If v is an eigenvector of A with eigenvalue , then . Taking of both sides, so that and . In other words, if v is an eigenvector of A with eigenvalue then it is also an eigenvector of with eigenvalue . Enough?
I have to find the Eigenvalues of a Matrix A. This is pretty easy but the second part of the question is:
What are the corresponding eigenvalues and eigenvectors for A^{3}-A^{-1}?
I know that the eigenvalues of A^{3} are equal to the third power of the eigenvalues of A, so this is no problem.
If the Eigenvalues of A are -2 and 3 like in my case, the Eigenvalues for A^{3} are -8 and 27.
But I don't know how to deal with the subtraction of the inverse, is there any rule or do I have to take the inverse of the matrix manually and subtract it from A^{3}?
In this case I would have to do a lot of matrix multiplication which takes a lot of time...
If v is an eigenvector of A with eigenvalue , then . Taking of both sides, so that and . In other words, if v is an eigenvector of A with eigenvalue then it is also an eigenvector of with eigenvalue . Enough?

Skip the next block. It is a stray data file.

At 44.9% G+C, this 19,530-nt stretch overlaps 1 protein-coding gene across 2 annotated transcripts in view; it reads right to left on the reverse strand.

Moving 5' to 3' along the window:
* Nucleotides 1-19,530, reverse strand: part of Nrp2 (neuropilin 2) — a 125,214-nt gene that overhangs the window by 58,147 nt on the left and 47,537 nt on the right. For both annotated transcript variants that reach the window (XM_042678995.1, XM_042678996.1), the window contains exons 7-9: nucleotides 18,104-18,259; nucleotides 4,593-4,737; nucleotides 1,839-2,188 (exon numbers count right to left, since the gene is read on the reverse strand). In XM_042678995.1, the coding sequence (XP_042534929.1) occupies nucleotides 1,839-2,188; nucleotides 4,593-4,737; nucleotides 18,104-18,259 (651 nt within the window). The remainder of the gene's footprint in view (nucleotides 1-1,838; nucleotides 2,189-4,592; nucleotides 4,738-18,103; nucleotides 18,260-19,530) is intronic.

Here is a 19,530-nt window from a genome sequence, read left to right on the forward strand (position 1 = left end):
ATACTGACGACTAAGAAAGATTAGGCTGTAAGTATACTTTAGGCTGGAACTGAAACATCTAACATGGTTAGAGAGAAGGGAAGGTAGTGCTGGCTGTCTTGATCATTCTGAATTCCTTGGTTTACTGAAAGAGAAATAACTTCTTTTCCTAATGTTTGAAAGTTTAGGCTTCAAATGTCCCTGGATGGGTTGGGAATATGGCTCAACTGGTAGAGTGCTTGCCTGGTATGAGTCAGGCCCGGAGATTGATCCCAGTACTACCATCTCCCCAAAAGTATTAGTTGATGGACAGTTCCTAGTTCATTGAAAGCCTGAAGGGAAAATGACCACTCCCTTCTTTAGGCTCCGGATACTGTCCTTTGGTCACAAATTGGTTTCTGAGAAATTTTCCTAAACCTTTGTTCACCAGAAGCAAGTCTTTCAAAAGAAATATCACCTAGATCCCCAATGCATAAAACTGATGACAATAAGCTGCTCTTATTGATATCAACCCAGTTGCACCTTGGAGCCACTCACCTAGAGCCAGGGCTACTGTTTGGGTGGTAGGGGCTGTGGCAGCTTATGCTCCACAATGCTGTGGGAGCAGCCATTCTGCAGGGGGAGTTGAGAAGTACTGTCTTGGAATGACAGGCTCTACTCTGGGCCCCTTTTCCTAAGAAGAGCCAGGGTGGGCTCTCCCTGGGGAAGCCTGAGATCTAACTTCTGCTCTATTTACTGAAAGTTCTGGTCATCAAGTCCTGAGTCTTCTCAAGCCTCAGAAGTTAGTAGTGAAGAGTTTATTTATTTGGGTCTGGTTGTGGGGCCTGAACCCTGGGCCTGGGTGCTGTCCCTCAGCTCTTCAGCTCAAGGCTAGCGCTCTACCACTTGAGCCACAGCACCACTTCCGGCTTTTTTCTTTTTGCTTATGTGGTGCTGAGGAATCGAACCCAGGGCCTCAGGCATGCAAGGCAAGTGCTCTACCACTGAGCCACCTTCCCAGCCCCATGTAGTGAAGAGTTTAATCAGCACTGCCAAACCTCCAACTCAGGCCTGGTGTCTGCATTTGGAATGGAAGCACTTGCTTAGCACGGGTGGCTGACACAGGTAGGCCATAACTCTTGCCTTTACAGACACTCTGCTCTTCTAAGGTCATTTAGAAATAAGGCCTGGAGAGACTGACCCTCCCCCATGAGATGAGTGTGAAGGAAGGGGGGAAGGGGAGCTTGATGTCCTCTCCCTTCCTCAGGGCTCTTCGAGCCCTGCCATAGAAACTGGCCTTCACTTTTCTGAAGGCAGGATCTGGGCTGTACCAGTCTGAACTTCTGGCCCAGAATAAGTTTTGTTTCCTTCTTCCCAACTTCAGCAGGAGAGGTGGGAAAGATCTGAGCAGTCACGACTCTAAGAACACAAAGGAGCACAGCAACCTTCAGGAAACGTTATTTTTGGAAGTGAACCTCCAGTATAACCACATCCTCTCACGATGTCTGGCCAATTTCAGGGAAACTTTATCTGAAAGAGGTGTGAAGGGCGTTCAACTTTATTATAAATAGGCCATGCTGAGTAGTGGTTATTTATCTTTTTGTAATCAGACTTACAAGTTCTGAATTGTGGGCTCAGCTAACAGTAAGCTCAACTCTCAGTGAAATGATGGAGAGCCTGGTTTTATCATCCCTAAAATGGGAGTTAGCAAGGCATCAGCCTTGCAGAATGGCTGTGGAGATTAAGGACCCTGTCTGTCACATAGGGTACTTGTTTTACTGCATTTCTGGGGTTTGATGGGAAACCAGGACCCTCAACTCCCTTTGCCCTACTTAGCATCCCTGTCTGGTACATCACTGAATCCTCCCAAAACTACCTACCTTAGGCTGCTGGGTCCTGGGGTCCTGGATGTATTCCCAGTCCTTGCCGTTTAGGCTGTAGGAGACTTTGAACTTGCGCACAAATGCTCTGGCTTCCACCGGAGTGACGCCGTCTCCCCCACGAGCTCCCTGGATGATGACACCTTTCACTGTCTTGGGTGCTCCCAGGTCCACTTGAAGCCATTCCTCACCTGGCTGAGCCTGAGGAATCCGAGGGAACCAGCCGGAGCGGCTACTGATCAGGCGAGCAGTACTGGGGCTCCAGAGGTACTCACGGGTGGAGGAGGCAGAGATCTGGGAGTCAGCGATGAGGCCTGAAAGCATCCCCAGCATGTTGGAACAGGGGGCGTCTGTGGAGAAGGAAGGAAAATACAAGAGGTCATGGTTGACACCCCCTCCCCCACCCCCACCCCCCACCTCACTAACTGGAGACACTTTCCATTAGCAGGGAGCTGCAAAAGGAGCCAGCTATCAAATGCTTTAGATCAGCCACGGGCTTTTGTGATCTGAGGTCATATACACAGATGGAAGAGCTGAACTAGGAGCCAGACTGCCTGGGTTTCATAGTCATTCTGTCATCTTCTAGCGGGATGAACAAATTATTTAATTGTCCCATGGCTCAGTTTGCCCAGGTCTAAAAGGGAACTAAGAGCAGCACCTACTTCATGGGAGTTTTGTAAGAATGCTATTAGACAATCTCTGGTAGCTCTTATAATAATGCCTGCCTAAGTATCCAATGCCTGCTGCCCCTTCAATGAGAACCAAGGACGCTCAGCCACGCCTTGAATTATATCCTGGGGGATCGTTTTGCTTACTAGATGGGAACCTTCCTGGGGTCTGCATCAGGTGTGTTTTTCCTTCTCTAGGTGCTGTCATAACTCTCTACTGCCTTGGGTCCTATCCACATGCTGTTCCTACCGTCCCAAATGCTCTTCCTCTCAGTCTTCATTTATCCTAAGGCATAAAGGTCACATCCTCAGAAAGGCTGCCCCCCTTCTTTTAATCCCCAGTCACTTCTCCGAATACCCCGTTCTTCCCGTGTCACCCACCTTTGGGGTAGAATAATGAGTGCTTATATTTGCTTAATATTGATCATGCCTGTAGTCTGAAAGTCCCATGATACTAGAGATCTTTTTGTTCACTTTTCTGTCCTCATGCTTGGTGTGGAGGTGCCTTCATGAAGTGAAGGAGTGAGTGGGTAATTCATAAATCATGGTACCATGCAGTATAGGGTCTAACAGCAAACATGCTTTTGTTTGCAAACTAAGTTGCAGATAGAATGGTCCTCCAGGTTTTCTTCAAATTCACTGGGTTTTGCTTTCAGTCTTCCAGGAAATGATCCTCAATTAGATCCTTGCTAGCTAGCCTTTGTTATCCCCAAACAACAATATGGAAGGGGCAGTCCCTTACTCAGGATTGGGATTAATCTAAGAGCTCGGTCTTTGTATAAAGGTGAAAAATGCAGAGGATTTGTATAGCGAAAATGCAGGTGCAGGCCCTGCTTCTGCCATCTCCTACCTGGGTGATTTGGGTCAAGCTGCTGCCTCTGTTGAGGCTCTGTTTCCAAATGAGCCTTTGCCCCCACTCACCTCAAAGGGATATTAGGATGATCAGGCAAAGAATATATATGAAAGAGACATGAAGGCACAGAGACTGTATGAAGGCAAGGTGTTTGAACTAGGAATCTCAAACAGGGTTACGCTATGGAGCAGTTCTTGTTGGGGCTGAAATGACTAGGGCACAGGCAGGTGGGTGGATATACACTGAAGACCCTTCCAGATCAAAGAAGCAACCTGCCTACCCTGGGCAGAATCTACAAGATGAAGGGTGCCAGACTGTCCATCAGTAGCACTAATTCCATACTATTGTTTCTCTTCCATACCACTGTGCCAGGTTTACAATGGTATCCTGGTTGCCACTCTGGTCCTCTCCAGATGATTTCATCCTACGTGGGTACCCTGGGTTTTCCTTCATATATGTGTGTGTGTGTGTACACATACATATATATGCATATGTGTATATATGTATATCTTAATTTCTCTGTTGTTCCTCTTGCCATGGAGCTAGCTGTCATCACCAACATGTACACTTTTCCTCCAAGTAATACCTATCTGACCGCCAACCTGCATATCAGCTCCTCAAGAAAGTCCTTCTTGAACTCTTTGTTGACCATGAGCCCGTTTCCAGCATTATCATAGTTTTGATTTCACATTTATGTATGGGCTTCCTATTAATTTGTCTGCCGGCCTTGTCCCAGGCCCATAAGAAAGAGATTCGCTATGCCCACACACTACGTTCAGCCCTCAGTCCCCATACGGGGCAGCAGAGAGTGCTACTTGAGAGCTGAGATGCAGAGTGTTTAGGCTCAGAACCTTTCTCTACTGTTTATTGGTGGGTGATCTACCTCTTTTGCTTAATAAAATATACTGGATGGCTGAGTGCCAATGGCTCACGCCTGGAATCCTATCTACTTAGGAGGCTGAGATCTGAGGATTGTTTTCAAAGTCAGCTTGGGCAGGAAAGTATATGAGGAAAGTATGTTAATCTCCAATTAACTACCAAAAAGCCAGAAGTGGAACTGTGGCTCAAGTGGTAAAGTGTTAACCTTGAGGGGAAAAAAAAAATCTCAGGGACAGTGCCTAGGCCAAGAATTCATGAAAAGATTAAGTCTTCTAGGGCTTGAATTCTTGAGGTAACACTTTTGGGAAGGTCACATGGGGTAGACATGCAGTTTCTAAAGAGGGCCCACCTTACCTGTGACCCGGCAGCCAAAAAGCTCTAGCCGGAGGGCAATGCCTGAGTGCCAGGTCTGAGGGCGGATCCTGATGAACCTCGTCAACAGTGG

well, let's see if that works:
suppose an eigenvalue of A is λ, with eigenvector v.
(A^{3} - I)(v) = A^{3}(v) - I(v) = A^{2}(Av) - v
= A^{2}(λv) - v = A(A(λv)) - v = A(λ(A(v))) - v = A(λ(λv)) - v = A(λ^{2}v) - v = λ^{2}(A(v)) - v
= λ^{2}(λv) - v = λ^{3}v - v = (λ^{3} - 1)v.
in other words, for all integers k, A^{k} has eigenvalue λ^{k} (even when k = 0) (if A^{k} is even defined for k < 0, that is, if A is invertible).
for example, let A be the matrix:
[2 4]
[0 2], which has eigenvalue 2. then A^{3} - I =
[7 48]
[0 ..7], which clearly has eigenvalue 7 = 2^{3} - 1.
[2 4]^{3}
[0 2] =
[2 4][2 4][2 4]
[0 2][0 2][0 2] =
[4 16][2 4]
[0 ..2][0 2] = (in the upper-right we have 2*4 + 4*2 = 8 + 8 = 16)
[8 48]
[0 ..8] (in the upper-right we have 4*4 + 16*2 = 16 + 32 = 48)
you don't just "cube each entry".
A^{3} *is* matrix multiplication (it's A times A times A). there's no simpler way to describe the entries of powers of a matrix, except by doing the multiplication (unless the matrix is diagonal, or of some other "special form").